During the past few decades, there has been increased interest in the development of automated approaches for detecting and diagnosing faults in air conditioning systems. One diagnostic approach involves the use of exergy analysis. As a first step towards understanding the application of exergy analysis to diagnostics, this work is focused on the thermodynamic and exergy analysis of a direct expansion air conditioning system used in small commercial building applications. The analysis was carried out by means of experimental activities on a 17.5 kW rooftop unit installed at the Herrick Laboratories, Purdue University, Indiana (USA). The system under investigation was equipped with a variable-speed compressor and variable-speed fans, thus allowing the unit to meet different loads without cycling on-off. A detailed mapping of the performance of this system was carried out by considering the effect of the outdoor temperature and the cooling load. In addition, the effect of evaporator fouling was considered. Results showed that poor exergy performance are achieved, regardless the outdoor temperature and the cooling capacity tested. This fact is easily explained by considering the exergy destruction occurring in the evaporator. When testing evaporator fouling, exergy results showed that this fault contributed to increase mainly the consumption of the mechanical exergy of the air, thus allowing for an easy detection of this fault.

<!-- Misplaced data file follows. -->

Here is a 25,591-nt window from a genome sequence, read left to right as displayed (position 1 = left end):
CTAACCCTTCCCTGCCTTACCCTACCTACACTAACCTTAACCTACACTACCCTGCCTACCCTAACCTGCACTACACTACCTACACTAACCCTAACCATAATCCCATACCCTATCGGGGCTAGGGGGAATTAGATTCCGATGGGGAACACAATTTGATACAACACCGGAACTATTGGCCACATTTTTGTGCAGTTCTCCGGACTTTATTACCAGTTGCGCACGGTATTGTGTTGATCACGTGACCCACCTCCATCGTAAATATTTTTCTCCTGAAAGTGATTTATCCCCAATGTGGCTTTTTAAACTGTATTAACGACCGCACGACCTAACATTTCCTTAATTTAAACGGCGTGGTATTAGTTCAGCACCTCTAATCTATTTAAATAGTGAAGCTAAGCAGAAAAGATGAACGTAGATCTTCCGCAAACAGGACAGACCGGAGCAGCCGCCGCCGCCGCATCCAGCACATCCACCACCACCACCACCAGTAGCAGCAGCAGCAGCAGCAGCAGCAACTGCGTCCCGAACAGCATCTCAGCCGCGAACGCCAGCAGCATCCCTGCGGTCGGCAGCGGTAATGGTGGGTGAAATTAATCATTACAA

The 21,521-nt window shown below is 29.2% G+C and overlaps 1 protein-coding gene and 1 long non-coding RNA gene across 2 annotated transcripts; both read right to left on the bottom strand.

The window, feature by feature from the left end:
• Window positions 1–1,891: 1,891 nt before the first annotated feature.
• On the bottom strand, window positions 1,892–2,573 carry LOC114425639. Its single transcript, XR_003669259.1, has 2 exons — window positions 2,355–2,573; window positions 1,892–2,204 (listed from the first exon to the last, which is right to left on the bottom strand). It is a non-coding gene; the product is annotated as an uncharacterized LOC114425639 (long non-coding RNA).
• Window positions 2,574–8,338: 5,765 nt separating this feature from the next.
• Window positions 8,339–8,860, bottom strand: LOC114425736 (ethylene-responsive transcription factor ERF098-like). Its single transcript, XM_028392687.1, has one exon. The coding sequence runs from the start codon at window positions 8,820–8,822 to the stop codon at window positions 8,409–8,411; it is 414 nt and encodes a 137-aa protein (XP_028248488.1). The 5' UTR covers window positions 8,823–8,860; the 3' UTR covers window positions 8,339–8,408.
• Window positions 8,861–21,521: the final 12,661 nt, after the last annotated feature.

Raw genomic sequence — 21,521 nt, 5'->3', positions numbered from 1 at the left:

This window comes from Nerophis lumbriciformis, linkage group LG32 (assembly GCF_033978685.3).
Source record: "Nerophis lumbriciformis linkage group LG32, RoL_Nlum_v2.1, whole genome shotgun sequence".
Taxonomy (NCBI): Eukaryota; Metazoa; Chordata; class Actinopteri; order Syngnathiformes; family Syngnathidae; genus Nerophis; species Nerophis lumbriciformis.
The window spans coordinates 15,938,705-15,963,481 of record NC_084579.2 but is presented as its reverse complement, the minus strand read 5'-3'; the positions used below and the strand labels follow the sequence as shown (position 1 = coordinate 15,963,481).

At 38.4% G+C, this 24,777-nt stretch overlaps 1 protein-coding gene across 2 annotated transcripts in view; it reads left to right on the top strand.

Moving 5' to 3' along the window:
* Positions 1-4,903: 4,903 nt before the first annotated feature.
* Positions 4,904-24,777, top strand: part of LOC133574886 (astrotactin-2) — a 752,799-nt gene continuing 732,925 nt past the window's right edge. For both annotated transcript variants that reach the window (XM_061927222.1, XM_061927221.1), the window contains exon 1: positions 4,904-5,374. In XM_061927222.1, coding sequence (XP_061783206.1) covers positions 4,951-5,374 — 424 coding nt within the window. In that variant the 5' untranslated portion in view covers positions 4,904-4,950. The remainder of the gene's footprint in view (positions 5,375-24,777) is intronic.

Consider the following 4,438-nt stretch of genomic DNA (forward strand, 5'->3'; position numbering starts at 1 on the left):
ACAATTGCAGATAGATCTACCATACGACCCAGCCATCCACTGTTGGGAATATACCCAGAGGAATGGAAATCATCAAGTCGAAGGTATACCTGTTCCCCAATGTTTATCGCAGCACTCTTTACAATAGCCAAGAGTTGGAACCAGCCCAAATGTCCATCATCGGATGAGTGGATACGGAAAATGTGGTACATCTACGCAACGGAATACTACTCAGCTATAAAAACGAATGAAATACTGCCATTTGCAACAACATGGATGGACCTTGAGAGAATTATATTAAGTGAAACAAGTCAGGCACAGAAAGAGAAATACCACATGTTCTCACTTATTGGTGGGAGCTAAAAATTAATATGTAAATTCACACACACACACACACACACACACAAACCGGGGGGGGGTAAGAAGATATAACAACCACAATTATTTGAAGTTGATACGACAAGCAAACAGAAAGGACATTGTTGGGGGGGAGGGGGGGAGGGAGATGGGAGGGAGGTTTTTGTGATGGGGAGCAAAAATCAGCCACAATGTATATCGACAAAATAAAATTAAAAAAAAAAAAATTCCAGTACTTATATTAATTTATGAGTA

|Titolo della pubblicazione ospite||Digital Proceedings of 36th UIT Heat Transfer Conference|
|Numero di pagine||10|
|Stato di pubblicazione||Published - 2018|
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